Despite all of his success, Neil found himself without a record label as RCA Victor, who he had been with from the start, refused to renew his contract. Faced with waning popularity at home in the States, Sedaka’s saving grace was a thriving fan base in Australia as well as in the UK. Tours of both countries and modest commercial successes with recordings led him to uproot his family and move to Great Britain where unknown to him at the time, his comeback would begin. “Elton John, I’m a huge fan. He resurrected my career and signed me to his record label “Rocket Records.” “I’m so glad that he was a fan of my work and when he asked me to sign and we put out, “Laughter In the Rain,” that started my comeback. I consider that my crowning achievement really. The early ’70’s were a bit rough but that was 1975 and I’ve been very fortunate ever since.”
With a return to prominence came more writing, more tours, more sold out performances and guest spots on shows such as, “American Idol.”Sedaka was back and that’s exactly how he liked it. The year 2016 saw the release of, “I Do It For The Applause,” and the current tour in support of the disc. “I’ve written more than 600 songs over the last 65 years,” he said with a chuckle. “This album is 14 new songs and I’m very proud of it, I really am. You know, it’s not easy (Laughs) but I’ve been very lucky that others have wanted to cover my material and I’ve written so much for others; it’s very flattering. This is all me so I am very proud of it. I wish they’d bring back record shops because this is one where I’d run down and buy two copies, one for me and I’d mail one to a friend (Laughs)!”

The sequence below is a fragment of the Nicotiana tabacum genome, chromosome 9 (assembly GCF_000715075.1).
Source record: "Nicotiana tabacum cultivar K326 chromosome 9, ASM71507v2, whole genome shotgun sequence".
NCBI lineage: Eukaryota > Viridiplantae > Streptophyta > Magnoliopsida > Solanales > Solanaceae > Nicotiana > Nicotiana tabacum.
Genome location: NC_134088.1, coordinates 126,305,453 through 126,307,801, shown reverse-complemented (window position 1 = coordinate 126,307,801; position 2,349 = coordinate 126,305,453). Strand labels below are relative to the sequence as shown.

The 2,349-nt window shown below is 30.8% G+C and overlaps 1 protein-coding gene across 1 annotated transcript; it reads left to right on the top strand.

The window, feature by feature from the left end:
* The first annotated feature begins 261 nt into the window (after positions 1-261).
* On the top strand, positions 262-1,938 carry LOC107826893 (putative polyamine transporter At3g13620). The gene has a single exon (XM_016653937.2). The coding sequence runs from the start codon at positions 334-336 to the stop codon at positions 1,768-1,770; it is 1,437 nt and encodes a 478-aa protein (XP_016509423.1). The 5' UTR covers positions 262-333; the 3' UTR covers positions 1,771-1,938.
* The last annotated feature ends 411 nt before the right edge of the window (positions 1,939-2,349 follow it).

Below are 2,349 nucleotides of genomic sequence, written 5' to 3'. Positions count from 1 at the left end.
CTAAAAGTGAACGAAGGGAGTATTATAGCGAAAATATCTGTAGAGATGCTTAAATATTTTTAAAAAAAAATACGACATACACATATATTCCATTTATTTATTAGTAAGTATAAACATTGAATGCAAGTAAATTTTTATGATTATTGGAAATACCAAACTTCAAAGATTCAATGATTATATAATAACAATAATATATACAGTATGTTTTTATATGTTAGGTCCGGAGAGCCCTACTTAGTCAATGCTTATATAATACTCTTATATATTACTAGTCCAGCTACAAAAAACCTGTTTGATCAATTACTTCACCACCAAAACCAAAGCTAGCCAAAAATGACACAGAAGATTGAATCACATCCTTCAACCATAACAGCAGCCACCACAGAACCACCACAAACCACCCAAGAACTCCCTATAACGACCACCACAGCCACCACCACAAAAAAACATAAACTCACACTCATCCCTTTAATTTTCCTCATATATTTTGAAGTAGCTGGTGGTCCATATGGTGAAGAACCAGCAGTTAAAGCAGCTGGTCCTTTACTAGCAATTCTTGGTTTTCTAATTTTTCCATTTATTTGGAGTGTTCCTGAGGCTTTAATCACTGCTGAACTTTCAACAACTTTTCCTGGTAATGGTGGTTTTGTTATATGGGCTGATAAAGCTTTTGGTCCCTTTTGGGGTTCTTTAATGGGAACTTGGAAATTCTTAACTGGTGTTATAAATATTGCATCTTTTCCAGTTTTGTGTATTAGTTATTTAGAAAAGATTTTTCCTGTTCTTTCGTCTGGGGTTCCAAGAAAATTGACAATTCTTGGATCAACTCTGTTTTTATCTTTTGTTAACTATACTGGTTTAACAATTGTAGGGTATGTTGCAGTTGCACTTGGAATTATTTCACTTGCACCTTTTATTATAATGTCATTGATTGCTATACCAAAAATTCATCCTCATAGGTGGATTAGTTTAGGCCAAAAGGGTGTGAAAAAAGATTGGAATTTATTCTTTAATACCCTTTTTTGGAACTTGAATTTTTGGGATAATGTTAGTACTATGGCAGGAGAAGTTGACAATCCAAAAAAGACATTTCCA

Counting, Frank Sinatra, Patti Page, various disc jockeys and certain radio programs among his influences, he has still never lost sight of his desire to play classical piano. “Joie DeVivre” has evolved from his years of experience and means, “Exuberant enjoyment of life,” something Sedaka can relate to. “As I mentioned earlier, I always wanted to be a concert pianist and I love classical music. I’ve performed all over the world and I’ve performed with the London Symphony; so the title says it all for me.”
When asked what or who he enjoys listening to today and who he feels has the ability to enjoy longevity in music, his answers were somewhat surprising. “I think there are some good ones out there today,” he said as he started to hesitantly elaborate. “Bruno Mars is very talented, I like Ed Sheeran, I like melody and I’m not a big fan of rap. I was raised on Gershwin and Rogers, melodies and lyrics are very important to me. I love the singing shows on TV especially when they make these young singers go back to the standards and older songs but to answer your question; Taylor Swift. I think she’s great and will last a long time because she’s been able to adapt. That young lady has gone from country to pop music and has the ability to re-invent herself no matter what style. She’s not afraid to cross or blur the lines.”
So what can those attending the upcoming shows expect? “All of my hits! I never get tired of performing them; as long as people enjoy them so will I. I’ll do a couple of my new ones and it’ll be fun. Performing is still an adrenaline rush for me. I love the stage and singing and playing and I feel blessed to be able to continue doing so.”